Friedmann says recommends looking for growth markets to identify burgeoning new areas that may not be claimed by existing businesses.

Lenski says some clients find their niche first by focusing on the areas in which they already have a strong interest, or by looking at markets that already know about you and your services. Then, look for areas of the marketplace where a gaping need exists that you can fill with your company’s services.

Dig Deeper: How to Use Internet Market Research Tools

Tweak your Marketing

As simple as it sounds, the name of your company is crucial when narrowing your market.

“I believe your name should say what you do,” Friedmann says. “Using your own personal name, unless you’re like Madonna, isn’t going to cut it. It doesn’t mean anything to anybody.”

Words such as “branding coach” or “entertainment law” in your official business title help consumers quickly understand what you’re all about.

Friedmann even created a new word to describe her focus: “nichepreneur.”

You may have to change your branding strategy or marketing efforts to clarify your mission. Once you find your target, you’ll definitely want to alter your advertising efforts to go after the places and media you use to generate new business.

“It’s not just an advertisement that you do. It actually has to become part of everything you do,” Head says.

Your marketing needs to highlight the specialization, which improves credibility, Head says.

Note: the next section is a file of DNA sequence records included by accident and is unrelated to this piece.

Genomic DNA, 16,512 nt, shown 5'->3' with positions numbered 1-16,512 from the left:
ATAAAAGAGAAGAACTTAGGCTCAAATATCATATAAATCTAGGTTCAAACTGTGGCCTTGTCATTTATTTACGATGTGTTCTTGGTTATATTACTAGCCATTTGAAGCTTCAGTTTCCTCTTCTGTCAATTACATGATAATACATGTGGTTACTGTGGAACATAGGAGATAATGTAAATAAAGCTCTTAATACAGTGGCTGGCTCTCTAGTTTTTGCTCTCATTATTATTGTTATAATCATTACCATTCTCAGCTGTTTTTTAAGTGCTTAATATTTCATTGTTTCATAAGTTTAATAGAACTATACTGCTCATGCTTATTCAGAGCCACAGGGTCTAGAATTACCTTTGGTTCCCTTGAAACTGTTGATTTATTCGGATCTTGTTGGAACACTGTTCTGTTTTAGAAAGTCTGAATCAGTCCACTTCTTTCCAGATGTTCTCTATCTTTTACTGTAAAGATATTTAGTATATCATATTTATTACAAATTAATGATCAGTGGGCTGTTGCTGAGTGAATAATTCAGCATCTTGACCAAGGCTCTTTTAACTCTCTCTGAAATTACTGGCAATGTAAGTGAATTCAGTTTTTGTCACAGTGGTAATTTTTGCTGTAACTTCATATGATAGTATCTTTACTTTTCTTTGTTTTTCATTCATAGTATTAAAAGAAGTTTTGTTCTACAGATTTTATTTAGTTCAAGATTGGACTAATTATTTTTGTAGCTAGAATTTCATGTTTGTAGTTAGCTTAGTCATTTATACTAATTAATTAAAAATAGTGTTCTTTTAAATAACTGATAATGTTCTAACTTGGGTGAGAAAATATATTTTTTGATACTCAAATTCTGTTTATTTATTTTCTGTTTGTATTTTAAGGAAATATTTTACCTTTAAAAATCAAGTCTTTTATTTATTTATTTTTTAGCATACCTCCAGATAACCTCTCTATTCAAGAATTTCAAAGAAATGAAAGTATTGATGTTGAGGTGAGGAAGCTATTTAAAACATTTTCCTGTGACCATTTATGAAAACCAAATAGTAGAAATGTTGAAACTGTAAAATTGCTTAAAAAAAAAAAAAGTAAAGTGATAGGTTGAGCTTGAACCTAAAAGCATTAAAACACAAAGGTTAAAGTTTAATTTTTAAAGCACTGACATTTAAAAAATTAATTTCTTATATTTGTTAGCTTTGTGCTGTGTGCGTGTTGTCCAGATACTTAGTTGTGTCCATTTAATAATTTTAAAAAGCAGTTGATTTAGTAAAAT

“You’ve got to be perceived as the best at something,” he says.

Then, once you’ve identified that base, use it to improve the business through things like social media and interactive marketing to find out more about what the customers are looking for, Lenski says.

“You’ve got to essentially engage that market. It’s a two-way conversation,” she says. “That’s really where having a target market pays off.”

Dig Deeper: 10 Marketing Musts

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If you’d like to see more from Tammy Lenski, who is quoted above,  to go to her website at https://lenski.com/.  She has some great blog entries worth reading.

5 Steps to Finding Your Ideal Target Customer

5 Steps to Finding Your Ideal Target Customer

When you start a new business, finding your ideal target customer is one of your biggest challenges.  Here’s a great post from John Jantsch telling you how.

How to Discover Your Perfect Target Customer in 5 Steps

By John Jantsch